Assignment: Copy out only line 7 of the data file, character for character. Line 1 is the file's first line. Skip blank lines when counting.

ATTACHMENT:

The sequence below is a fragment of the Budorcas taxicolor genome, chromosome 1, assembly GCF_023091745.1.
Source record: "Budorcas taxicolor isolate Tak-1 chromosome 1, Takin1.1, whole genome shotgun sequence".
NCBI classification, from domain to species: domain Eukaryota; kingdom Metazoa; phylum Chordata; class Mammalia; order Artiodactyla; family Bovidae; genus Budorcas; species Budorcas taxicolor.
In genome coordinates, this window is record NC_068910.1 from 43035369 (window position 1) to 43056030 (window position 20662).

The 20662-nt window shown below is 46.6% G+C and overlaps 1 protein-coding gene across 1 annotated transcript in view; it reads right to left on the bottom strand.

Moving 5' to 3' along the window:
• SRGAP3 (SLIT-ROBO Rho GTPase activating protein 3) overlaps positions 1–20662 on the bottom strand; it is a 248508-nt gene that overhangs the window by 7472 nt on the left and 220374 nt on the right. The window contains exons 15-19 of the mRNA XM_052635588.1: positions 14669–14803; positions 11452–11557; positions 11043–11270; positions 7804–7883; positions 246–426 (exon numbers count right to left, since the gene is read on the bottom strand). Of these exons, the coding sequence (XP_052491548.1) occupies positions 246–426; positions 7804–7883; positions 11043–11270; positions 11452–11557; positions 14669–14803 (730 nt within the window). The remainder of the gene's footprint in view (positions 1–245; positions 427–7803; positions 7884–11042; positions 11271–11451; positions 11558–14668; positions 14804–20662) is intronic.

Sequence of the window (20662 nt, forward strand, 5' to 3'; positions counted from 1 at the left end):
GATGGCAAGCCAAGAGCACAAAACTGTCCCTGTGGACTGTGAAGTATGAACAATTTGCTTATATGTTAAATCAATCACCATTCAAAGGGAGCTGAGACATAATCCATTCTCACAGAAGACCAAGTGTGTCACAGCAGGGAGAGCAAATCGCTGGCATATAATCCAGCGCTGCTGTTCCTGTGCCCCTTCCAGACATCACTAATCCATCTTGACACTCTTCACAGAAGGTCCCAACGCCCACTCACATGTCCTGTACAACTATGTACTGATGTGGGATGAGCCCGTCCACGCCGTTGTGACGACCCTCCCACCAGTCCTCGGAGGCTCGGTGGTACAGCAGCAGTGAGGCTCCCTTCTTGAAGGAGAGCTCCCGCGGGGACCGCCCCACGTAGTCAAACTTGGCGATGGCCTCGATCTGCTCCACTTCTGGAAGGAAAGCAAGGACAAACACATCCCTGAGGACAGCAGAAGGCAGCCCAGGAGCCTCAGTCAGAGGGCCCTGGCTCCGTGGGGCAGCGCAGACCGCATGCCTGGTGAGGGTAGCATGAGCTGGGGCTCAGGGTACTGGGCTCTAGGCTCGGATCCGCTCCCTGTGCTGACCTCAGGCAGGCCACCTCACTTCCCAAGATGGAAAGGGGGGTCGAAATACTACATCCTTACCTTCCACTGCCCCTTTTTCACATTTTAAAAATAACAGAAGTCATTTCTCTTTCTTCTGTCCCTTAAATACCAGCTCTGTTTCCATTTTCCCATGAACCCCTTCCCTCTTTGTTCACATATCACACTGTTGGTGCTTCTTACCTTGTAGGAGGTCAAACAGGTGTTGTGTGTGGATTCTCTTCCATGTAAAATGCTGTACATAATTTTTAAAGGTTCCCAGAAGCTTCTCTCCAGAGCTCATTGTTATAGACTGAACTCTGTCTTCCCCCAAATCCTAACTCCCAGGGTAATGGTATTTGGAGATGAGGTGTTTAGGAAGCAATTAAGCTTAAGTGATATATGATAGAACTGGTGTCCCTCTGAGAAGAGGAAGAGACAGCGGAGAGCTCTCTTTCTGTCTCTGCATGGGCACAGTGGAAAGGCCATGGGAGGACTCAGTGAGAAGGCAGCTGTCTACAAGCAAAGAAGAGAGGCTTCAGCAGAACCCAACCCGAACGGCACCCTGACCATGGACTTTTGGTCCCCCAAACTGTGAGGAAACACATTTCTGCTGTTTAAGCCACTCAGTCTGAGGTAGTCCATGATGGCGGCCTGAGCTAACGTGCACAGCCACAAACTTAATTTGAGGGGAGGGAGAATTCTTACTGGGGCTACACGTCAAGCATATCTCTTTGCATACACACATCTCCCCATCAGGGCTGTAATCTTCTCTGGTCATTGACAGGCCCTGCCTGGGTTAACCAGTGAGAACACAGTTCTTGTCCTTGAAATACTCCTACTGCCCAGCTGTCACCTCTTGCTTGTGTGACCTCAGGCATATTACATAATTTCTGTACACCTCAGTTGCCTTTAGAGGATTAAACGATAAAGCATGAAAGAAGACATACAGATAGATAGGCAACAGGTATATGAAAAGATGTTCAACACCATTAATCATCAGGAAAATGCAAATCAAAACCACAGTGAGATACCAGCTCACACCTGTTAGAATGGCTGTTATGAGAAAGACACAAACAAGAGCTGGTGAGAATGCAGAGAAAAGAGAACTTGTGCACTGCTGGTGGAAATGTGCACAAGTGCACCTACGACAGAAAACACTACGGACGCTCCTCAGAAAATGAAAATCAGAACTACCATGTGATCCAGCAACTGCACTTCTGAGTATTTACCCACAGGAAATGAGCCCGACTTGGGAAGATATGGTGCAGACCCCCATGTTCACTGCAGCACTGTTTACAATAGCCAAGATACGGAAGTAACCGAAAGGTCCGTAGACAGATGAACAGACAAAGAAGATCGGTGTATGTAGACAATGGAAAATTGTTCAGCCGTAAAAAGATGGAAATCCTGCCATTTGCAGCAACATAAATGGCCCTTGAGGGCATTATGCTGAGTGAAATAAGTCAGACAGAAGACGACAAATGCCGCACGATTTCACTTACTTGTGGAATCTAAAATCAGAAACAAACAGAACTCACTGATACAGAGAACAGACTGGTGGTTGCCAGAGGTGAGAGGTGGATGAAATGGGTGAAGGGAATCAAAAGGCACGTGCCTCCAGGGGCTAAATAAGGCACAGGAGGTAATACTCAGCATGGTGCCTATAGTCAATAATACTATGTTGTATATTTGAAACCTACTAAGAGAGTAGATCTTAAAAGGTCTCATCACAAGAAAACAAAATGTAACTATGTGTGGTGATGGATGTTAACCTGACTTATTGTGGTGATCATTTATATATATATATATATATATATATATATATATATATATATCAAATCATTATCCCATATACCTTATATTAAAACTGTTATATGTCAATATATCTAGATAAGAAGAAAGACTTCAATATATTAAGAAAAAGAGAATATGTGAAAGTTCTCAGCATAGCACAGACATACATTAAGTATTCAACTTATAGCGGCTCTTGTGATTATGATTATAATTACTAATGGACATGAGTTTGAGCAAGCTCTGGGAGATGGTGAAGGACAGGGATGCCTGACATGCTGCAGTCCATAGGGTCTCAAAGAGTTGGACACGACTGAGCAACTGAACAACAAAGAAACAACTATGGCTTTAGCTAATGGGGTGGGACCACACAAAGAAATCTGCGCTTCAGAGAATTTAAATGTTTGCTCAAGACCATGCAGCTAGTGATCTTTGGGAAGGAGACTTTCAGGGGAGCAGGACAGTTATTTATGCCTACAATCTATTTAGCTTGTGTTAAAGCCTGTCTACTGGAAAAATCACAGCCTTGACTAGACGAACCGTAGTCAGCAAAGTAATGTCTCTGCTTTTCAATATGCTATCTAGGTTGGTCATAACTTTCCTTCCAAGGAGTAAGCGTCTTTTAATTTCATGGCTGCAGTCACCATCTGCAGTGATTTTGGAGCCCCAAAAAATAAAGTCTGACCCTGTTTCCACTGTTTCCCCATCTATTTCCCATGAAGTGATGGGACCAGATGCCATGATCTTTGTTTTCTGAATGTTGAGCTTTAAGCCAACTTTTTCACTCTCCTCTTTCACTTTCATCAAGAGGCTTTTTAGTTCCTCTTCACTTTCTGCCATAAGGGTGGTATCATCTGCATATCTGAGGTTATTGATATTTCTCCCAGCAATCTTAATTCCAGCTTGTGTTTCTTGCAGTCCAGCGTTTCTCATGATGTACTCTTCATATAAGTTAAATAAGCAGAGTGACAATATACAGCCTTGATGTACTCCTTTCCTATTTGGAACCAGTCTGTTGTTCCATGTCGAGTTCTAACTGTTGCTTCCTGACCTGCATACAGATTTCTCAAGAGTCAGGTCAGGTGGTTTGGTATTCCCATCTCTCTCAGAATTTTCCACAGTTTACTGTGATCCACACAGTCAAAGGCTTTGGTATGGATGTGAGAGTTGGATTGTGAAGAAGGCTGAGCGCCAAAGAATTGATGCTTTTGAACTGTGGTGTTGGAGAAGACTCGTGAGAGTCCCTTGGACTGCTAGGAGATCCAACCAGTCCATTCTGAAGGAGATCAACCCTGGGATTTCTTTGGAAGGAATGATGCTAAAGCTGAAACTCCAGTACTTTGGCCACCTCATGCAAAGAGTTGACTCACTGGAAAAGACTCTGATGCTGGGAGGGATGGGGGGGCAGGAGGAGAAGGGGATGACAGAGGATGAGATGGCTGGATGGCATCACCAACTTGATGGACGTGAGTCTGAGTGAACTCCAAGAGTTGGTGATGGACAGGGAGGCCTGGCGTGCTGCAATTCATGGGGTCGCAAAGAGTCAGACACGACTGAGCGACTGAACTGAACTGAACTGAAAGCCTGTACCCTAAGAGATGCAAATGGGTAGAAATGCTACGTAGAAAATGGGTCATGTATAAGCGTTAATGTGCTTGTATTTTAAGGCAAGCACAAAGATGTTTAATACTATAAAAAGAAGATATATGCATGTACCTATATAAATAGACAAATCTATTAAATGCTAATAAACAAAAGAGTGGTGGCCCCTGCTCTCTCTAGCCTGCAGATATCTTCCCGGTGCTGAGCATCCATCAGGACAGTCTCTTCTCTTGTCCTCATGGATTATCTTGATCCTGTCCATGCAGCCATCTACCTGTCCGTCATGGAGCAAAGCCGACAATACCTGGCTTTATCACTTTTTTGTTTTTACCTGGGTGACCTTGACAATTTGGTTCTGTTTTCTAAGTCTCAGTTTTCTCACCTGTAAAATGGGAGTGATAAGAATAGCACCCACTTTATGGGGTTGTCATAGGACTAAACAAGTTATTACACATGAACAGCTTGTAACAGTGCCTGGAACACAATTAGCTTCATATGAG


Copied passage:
• SRGAP3 (SLIT-ROBO Rho GTPase activating protein 3) overlaps positions 1–20662 on the bottom strand; it is a 248508-nt gene that overhangs the window by 7472 nt on the left and 220374 nt on the right. The window contains exons 15-19 of the mRNA XM_052635588.1: positions 14669–14803; positions 11452–11557; positions 11043–11270; positions 7804–7883; positions 246–426 (exon numbers count right to left, since the gene is read on the bottom strand). Of these exons, the coding sequence (XP_052491548.1) occupies positions 246–426; positions 7804–7883; positions 11043–11270; positions 11452–11557; positions 14669–14803 (730 nt within the window). The remainder of the gene's footprint in view (positions 1–245; positions 427–7803; positions 7884–11042; positions 11271–11451; positions 11558–14668; positions 14804–20662) is intronic.